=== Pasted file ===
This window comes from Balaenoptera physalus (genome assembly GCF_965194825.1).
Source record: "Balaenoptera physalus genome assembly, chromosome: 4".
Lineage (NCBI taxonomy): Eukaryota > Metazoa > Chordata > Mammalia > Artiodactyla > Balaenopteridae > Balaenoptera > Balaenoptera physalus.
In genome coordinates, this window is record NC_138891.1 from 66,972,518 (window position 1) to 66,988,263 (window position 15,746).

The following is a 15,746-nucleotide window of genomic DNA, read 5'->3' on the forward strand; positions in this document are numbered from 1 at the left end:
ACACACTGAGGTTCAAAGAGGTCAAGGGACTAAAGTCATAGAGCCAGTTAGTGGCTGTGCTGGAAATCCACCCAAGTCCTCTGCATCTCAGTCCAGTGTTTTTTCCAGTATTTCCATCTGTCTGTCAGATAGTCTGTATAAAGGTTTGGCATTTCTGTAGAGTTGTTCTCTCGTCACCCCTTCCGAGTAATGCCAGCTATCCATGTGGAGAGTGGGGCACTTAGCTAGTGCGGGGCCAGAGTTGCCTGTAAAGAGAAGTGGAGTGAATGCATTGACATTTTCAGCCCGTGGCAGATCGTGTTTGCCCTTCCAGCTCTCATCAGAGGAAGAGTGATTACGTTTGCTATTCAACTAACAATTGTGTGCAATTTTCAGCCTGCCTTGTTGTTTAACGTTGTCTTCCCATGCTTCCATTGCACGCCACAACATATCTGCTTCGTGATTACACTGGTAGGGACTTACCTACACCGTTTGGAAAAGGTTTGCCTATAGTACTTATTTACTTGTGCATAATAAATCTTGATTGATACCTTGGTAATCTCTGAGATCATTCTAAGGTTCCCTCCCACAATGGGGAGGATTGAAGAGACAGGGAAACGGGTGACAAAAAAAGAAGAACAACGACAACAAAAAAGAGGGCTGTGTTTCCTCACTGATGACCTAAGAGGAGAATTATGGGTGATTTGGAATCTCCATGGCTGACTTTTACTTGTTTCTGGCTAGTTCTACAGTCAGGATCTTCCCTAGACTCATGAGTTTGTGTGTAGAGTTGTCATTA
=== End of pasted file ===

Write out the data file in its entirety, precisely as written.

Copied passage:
This window comes from Balaenoptera physalus (genome assembly GCF_965194825.1).
Source record: "Balaenoptera physalus genome assembly, chromosome: 4".
Lineage (NCBI taxonomy): Eukaryota > Metazoa > Chordata > Mammalia > Artiodactyla > Balaenopteridae > Balaenoptera > Balaenoptera physalus.
In genome coordinates, this window is record NC_138891.1 from 66,972,518 (window position 1) to 66,988,263 (window position 15,746).

The following is a 15,746-nucleotide window of genomic DNA, read 5'->3' on the forward strand; positions in this document are numbered from 1 at the left end:
ACACACTGAGGTTCAAAGAGGTCAAGGGACTAAAGTCATAGAGCCAGTTAGTGGCTGTGCTGGAAATCCACCCAAGTCCTCTGCATCTCAGTCCAGTGTTTTTTCCAGTATTTCCATCTGTCTGTCAGATAGTCTGTATAAAGGTTTGGCATTTCTGTAGAGTTGTTCTCTCGTCACCCCTTCCGAGTAATGCCAGCTATCCATGTGGAGAGTGGGGCACTTAGCTAGTGCGGGGCCAGAGTTGCCTGTAAAGAGAAGTGGAGTGAATGCATTGACATTTTCAGCCCGTGGCAGATCGTGTTTGCCCTTCCAGCTCTCATCAGAGGAAGAGTGATTACGTTTGCTATTCAACTAACAATTGTGTGCAATTTTCAGCCTGCCTTGTTGTTTAACGTTGTCTTCCCATGCTTCCATTGCACGCCACAACATATCTGCTTCGTGATTACACTGGTAGGGACTTACCTACACCGTTTGGAAAAGGTTTGCCTATAGTACTTATTTACTTGTGCATAATAAATCTTGATTGATACCTTGGTAATCTCTGAGATCATTCTAAGGTTCCCTCCCACAATGGGGAGGATTGAAGAGACAGGGAAACGGGTGACAAAAAAAGAAGAACAACGACAACAAAAAAGAGGGCTGTGTTTCCTCACTGATGACCTAAGAGGAGAATTATGGGTGATTTGGAATCTCCATGGCTGACTTTTACTTGTTTCTGGCTAGTTCTACAGTCAGGATCTTCCCTAGACTCATGAGTTTGTGTGTAGAGTTGTCATTA